Ohio H.B. 6 repeal in the works following allegations of bribery
Two Ohio House Democrats – Reps. Mike Skindell and Mike O’Brien – announced in a press release on Wednesday, July 22, that they will immediately introduce a bill to repeal House Bill 6, the controversial law passed a year ago that provides ratepayer-funded subsidies to two struggling Ohio nuclear plants owned by Energy Harbor (formerly FirstEnergy Solutions, FES). The 1,240-MW Perry and 900-MW Davis-Besse plants are slated to receive an annual payment of $150 million for seven years to prevent their premature retirement. Additionally, the bill indirectly provides subsidies for the Kyger Creek coal plant in Ohio and the Clifty Creek coal plant in Indiana as well as scales back the state’s renewable and energy efficiency standards. Its passage was widely panned by independent power producers, clean energy supporters, and ratepayer advocates.
Lawmakers’ move to repeal H.B. 6 follows the July 21 arrest of Republican House Speaker Larry Householder and several lobbyists on charges of bribery and racketeering related to the bill’s passage last summer. Authorities allege that FES funneled more than $60 million into a Householder-controlled 501(c)(4) non-profit organization called Generation Now, which funded various H.B. 6 advocacy efforts as well as Householder’s campaign for the House Speaker position.
Adverse market conditions led FES to seek subsidies
FES announced in March 2018 that it would retire its two Ohio nuclear facilities due to market challenges arising from low wholesale energy and capacity prices, but left the door open for reconsideration if state lawmakers passed legislation that would support their continued operation. Booming production from the Marcellus and Utica shale regions had sent natural gas prices tumbling and ushered in a wave of gas plant development that significantly impacted the revenues of several nuclear plants in the PJM market. Between 2016 and 2018, nearly 9,000 MW of gas-fired combined cycle capacity entered service in Ohio and neighboring Pennsylvania as developers rushed to capitalize on rock-bottom gas prices and coal plant retirements. As a result, wholesale power prices suffered, as did the finances of merchant nuclear plants across the region. More new gas-fired plants would follow in 2019.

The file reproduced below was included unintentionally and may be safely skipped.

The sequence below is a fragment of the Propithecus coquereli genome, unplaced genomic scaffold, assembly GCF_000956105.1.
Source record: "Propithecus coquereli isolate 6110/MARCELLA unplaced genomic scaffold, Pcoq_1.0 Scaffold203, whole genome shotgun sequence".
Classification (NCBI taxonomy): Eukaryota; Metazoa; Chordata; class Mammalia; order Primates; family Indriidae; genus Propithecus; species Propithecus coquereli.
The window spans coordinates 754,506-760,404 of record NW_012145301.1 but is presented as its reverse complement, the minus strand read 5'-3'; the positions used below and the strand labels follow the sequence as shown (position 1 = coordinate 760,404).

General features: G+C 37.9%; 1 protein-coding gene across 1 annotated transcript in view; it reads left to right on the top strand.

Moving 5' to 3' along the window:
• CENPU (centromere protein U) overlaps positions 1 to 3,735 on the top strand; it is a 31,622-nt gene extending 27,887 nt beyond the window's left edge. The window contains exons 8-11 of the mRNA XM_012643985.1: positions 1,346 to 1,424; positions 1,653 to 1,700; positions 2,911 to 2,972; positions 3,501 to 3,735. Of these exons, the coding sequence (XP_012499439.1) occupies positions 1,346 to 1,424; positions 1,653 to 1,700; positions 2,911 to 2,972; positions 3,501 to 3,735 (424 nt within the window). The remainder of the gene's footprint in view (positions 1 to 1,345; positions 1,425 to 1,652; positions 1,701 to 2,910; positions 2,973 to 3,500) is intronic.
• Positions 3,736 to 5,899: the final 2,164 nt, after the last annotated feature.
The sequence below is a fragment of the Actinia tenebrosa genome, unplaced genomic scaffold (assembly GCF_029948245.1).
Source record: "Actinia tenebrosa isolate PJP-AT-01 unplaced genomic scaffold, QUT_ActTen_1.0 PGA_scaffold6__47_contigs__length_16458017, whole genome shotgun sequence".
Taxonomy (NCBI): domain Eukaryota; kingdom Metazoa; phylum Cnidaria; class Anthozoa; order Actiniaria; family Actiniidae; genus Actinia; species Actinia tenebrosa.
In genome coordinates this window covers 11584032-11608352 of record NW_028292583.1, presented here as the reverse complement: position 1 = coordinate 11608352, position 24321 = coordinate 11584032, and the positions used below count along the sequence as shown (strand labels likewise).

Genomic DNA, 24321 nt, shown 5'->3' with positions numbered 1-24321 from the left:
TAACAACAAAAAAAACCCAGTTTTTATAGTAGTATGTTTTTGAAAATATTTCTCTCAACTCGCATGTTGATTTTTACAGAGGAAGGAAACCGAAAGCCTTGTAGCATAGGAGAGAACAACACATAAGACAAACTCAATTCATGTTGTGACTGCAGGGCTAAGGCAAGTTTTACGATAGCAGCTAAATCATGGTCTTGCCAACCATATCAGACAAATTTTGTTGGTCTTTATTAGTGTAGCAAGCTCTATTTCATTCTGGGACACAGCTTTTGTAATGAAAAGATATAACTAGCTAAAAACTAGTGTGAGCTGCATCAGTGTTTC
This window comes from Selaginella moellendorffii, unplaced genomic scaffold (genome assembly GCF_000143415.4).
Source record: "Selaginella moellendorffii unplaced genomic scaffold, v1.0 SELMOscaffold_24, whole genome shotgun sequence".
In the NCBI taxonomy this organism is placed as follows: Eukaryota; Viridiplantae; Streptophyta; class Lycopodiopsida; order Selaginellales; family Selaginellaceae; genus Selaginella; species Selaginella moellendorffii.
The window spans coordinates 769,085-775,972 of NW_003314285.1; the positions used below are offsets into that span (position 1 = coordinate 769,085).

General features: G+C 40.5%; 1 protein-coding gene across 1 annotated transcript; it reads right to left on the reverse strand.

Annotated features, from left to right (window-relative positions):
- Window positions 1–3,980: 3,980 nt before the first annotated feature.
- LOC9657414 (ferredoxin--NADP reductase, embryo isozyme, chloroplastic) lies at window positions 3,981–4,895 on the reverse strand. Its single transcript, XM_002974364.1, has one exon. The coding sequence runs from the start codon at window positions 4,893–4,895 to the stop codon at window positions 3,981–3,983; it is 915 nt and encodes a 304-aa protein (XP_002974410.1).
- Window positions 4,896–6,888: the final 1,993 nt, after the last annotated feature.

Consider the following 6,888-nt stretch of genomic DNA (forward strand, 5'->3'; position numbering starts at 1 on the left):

For at least two years FES, which emerged from bankruptcy proceedings as Energy Harbor, lobbied lawmakers for a legislative solution, which ultimately came in the form of H.B. 6 in July 2019. Immediately following the bill’s passage, developer Clean Energy Future halted efforts to build its 1,100-MW Lordstown 3 gas-fired power plant in northeastern Ohio, citing market-distorting subsidies and warning that such legislation would continue to hamper investment in the state. Similarly, LS Power canceled a 500-MW expansion at one of its existing Ohio gas plants.
Quantifying H.B. 6’s impact
Power sector natural gas consumption in Ohio jumped 500% over the past decade and, absent the passage of H.B 6, likely would make even sharper gains amid persistent low gas prices and mounting coal retirements. Preliminary analysis by EVA indicates that the retention of Perry and Davis-Besse beyond their announced retirement dates will reduce annual gas consumption in Ohio by an average of 8% between 2020 and 2025.
Drawing parallels in Illinois
A similar story unfolded in Illinois this month as Commonwealth Edison, the state’s largest utility, agreed to pay $200 million to settle a federal bribery investigation. As part of the agreement, ComEd admitted to arranging benefits for associates of Michael Madigan, the state’s Democratic House Speaker, in exchange for his cooperation in certain legislative efforts beneficial to the utility. The U.S. Attorney will defer prosecution for three years and then dismiss the charge provided ComEd meets certain conditions.
EVA continues to monitor the status of H.B. 6 repeal efforts and assess their potential impact on the PJM market. For questions or to inquire about an engagement, please contact Rob DiDona at [email protected].